Why learn languages?

by | Mar 4, 2014


10 good reasons why you should be learning a foreign language

“I speak English, so I don’t have to learn a foreign language….”
Everyone speaks English, right? Well, certainly not everyone speaks English. According to the CIA World Fact Book, only 5.6 % of the world’s total population speaks English as a primary language. That number doubles when people who speak English as a second or third language are counted. By conservative estimates, that means that well over four-fifths of the world’s population does not speak English.
It’s true that English has become a global lingua franca over the past several decades. This fact, however, really should have little effect on your decision to learn a foreign language. The attitude that English alone is enough in fact creates self-imposed limitations. To remain monolingual is to stunt your educational development, to restrict your communication and thinking abilities, and to deny yourself the ability to fully appreciate and understand the world in which you live. Learning another language opens up new opportunities and gives you perspectives that you might never have encountered otherwise. Personal, professional, social, and economic considerations all point to the advantages of learning foreign languages. Still not convinced? Here are 10 very good reasons why you should be learning a foreign language:

1. To increase global understanding

“… [E]ffective communication and successful negotiations with a foreign partner–whether with a partner in peacekeeping, a strategic economic partner, a political adversary, or a non-English speaking contact in a critical law enforcement action –requires strong comprehension of the underlying cultural values and belief structures that are part of the life experience of the foreign partner.” – Dr. Dan Davidson, President of the American Councils on International Education
“A different language is a different vision of life.” – Federico Fellini, Italian film director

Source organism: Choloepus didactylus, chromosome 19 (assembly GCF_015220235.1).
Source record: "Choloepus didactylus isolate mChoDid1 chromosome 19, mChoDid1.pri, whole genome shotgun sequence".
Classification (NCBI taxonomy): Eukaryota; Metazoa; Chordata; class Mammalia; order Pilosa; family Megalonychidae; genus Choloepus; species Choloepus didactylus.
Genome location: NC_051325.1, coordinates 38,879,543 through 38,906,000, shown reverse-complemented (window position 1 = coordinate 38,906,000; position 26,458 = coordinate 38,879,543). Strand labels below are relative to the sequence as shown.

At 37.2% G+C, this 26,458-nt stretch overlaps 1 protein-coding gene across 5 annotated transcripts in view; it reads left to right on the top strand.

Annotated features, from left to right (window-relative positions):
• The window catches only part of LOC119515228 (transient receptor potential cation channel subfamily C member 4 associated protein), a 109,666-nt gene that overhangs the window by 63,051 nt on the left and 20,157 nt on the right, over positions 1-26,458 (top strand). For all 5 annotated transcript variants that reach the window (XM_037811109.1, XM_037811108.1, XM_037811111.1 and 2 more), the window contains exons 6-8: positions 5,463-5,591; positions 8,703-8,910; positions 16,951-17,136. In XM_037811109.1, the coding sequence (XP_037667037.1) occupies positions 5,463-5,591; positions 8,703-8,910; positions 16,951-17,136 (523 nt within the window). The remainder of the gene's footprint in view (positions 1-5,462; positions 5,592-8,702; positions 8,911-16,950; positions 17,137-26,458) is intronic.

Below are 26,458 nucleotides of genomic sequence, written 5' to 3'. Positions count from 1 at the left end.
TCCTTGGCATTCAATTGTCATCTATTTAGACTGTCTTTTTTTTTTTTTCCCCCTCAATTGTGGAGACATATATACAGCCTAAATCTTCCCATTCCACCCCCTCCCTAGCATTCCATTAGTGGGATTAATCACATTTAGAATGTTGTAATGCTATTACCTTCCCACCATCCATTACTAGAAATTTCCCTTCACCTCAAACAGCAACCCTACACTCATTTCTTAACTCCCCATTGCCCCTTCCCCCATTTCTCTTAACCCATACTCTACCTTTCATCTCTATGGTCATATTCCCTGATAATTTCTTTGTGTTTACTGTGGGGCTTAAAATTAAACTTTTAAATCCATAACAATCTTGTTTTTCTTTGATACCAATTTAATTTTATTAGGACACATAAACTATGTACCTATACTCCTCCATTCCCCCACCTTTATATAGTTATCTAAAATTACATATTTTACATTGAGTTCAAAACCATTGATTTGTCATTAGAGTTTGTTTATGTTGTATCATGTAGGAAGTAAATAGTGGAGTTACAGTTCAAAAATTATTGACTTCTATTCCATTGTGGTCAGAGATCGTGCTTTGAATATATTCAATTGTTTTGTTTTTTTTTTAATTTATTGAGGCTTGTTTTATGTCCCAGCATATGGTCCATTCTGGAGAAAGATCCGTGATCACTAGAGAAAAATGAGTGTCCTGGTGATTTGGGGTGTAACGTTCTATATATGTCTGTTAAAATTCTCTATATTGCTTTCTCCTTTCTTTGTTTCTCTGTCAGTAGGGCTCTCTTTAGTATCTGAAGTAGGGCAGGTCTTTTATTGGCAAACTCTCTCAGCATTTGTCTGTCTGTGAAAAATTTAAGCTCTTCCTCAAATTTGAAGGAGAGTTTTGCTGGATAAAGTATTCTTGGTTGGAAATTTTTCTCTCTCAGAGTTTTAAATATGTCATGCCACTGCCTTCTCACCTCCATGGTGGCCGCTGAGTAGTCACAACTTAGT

“No culture can live, if it attempts to be exclusive.” – Mohandas K. Gandhi, Indian nationalist and spiritual leader

Learning another language gives the learner the ability to step inside the mind and context of that other culture. Without the ability to communicate and understand a culture on its own terms, true access to that culture is barred. Why is this important? In a world where nations and peoples are ever more dependent upon on another to supply goods and services, solve political disputes, and ensure international security, understanding other cultures is paramount. Lack of intercultural sensitivity can lead to mistrust and misunderstandings, to an inability to cooperate, negotiate, and compromise, and perhaps even to military confrontation. Intercultural understanding begins with individuals who have language abilities and who can thereby provide one’s own nation or community with an insider’s view into foreign cultures, who can understand foreign news sources, and give insights into other perspectives on international situations and current events. For survival in the global community, every nation needs such individuals. A person competent in other languages can bridge the gap between cultures, contribute to international diplomacy, promote national security and world peace, and successfully engage in international trade.